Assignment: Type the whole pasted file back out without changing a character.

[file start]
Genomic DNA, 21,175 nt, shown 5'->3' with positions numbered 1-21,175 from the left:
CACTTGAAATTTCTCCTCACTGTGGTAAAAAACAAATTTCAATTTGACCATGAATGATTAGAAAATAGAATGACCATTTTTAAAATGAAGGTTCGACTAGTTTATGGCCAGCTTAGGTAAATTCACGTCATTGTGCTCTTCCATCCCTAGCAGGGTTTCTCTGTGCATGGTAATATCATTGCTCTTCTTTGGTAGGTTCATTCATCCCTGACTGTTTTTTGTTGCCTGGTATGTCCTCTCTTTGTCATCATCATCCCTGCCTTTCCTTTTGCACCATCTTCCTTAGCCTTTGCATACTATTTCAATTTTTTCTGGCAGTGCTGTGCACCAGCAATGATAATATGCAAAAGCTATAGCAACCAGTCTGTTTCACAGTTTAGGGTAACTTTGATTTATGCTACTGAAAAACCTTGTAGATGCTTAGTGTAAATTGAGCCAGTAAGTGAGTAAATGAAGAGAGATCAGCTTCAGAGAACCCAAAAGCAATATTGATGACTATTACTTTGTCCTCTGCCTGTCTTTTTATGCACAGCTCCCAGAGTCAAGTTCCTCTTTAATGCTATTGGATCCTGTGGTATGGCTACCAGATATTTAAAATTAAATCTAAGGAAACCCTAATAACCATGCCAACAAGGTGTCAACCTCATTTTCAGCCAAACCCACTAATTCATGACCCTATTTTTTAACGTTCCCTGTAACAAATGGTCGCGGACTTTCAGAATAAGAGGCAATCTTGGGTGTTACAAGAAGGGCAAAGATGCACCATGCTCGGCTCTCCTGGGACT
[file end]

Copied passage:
Genomic DNA, 21,175 nt, shown 5'->3' with positions numbered 1-21,175 from the left:
CACTTGAAATTTCTCCTCACTGTGGTAAAAAACAAATTTCAATTTGACCATGAATGATTAGAAAATAGAATGACCATTTTTAAAATGAAGGTTCGACTAGTTTATGGCCAGCTTAGGTAAATTCACGTCATTGTGCTCTTCCATCCCTAGCAGGGTTTCTCTGTGCATGGTAATATCATTGCTCTTCTTTGGTAGGTTCATTCATCCCTGACTGTTTTTTGTTGCCTGGTATGTCCTCTCTTTGTCATCATCATCCCTGCCTTTCCTTTTGCACCATCTTCCTTAGCCTTTGCATACTATTTCAATTTTTTCTGGCAGTGCTGTGCACCAGCAATGATAATATGCAAAAGCTATAGCAACCAGTCTGTTTCACAGTTTAGGGTAACTTTGATTTATGCTACTGAAAAACCTTGTAGATGCTTAGTGTAAATTGAGCCAGTAAGTGAGTAAATGAAGAGAGATCAGCTTCAGAGAACCCAAAAGCAATATTGATGACTATTACTTTGTCCTCTGCCTGTCTTTTTATGCACAGCTCCCAGAGTCAAGTTCCTCTTTAATGCTATTGGATCCTGTGGTATGGCTACCAGATATTTAAAATTAAATCTAAGGAAACCCTAATAACCATGCCAACAAGGTGTCAACCTCATTTTCAGCCAAACCCACTAATTCATGACCCTATTTTTTAACGTTCCCTGTAACAAATGGTCGCGGACTTTCAGAATAAGAGGCAATCTTGGGTGTTACAAGAAGGGCAAAGATGCACCATGCTCGGCTCTCCTGGGACT